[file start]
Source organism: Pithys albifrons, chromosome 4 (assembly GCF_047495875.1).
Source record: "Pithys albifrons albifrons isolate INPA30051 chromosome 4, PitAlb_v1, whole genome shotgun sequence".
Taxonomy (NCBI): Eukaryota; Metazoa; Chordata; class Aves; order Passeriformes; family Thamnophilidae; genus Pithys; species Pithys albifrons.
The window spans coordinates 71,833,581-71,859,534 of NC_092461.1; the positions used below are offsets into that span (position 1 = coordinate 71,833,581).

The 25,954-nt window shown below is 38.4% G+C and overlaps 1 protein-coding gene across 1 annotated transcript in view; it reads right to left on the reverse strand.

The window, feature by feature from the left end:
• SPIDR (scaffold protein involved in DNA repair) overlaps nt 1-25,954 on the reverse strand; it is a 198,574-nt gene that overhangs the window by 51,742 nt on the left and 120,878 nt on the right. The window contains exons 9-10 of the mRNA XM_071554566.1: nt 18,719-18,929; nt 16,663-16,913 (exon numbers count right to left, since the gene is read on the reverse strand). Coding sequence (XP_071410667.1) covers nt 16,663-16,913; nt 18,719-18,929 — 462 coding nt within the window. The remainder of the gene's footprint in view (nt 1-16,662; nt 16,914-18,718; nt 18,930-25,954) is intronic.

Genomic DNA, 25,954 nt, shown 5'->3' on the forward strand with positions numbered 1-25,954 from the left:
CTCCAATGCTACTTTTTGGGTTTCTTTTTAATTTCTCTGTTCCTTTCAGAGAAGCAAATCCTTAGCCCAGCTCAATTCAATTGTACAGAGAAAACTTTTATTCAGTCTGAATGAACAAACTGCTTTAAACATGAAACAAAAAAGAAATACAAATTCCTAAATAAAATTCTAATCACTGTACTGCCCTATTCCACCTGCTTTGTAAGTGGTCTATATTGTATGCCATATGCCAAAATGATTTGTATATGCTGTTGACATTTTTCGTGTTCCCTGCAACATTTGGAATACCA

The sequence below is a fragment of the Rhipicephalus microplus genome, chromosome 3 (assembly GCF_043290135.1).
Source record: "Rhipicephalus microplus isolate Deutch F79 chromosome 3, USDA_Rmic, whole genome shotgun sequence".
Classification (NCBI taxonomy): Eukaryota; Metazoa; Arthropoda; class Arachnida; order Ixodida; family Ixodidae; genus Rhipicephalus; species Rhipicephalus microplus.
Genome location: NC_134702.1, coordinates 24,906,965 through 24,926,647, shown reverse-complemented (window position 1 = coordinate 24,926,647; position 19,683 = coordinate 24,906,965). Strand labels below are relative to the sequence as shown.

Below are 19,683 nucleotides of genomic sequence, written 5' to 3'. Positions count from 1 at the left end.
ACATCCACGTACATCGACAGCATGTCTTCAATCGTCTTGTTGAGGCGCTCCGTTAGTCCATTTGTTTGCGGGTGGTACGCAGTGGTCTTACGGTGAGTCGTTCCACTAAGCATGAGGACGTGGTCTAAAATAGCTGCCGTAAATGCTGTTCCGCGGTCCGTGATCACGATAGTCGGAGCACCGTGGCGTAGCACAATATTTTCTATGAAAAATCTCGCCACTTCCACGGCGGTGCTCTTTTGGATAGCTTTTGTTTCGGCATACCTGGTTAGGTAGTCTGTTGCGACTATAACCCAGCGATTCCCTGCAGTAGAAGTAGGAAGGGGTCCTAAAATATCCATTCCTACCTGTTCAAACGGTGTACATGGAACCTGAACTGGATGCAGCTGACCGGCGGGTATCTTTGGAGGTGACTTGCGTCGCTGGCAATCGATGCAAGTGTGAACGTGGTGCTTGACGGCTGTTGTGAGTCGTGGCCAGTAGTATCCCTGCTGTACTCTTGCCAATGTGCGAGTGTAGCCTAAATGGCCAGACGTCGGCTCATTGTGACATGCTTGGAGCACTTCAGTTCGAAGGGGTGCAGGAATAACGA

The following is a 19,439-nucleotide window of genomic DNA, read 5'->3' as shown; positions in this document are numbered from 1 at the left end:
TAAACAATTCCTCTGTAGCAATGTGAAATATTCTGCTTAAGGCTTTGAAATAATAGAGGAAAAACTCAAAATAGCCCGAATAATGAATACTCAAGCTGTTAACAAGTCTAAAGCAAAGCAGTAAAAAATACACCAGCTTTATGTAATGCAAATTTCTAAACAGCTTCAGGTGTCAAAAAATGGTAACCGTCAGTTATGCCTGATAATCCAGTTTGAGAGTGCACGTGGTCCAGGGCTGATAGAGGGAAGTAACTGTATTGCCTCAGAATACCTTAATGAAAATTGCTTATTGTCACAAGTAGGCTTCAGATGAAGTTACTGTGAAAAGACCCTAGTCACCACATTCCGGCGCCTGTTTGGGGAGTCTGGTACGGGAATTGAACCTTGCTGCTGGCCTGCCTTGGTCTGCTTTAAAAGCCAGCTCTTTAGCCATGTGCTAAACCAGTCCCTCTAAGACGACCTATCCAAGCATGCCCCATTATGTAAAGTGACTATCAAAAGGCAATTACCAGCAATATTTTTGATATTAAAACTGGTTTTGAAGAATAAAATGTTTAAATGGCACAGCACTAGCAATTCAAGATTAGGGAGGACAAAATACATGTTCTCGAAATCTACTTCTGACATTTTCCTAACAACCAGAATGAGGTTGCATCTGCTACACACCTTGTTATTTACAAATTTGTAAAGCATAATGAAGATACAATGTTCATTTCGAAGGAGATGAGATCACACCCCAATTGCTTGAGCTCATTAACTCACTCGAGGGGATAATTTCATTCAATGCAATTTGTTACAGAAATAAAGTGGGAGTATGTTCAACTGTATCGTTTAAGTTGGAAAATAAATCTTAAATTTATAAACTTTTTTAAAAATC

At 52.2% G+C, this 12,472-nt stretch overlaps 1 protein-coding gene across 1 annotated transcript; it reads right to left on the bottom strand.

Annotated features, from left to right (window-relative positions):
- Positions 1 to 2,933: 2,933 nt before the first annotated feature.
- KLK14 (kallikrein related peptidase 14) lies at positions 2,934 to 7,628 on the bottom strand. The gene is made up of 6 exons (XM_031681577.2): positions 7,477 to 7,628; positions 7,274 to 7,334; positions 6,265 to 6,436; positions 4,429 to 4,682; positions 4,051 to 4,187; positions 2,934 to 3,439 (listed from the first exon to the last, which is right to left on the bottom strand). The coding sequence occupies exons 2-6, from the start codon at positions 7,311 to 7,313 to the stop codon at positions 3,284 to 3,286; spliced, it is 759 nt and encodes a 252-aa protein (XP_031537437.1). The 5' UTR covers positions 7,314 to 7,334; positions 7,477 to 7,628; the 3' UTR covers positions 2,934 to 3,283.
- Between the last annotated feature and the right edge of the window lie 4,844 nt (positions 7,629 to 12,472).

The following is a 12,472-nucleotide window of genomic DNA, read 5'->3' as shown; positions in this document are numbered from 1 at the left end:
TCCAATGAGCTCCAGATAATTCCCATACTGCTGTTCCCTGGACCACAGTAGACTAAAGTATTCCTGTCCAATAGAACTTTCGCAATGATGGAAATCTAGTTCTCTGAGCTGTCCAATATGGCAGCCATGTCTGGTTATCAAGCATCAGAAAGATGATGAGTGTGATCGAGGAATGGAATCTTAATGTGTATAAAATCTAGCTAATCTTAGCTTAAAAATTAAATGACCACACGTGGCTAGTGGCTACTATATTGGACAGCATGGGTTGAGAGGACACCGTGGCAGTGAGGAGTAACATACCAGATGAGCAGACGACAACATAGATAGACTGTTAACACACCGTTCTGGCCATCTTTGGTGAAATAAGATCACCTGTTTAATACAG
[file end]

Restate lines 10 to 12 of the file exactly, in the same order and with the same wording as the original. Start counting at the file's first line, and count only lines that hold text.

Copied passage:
The sequence below is a fragment of the Rhipicephalus microplus genome, chromosome 3 (assembly GCF_043290135.1).
Source record: "Rhipicephalus microplus isolate Deutch F79 chromosome 3, USDA_Rmic, whole genome shotgun sequence".
Classification (NCBI taxonomy): Eukaryota; Metazoa; Arthropoda; class Arachnida; order Ixodida; family Ixodidae; genus Rhipicephalus; species Rhipicephalus microplus.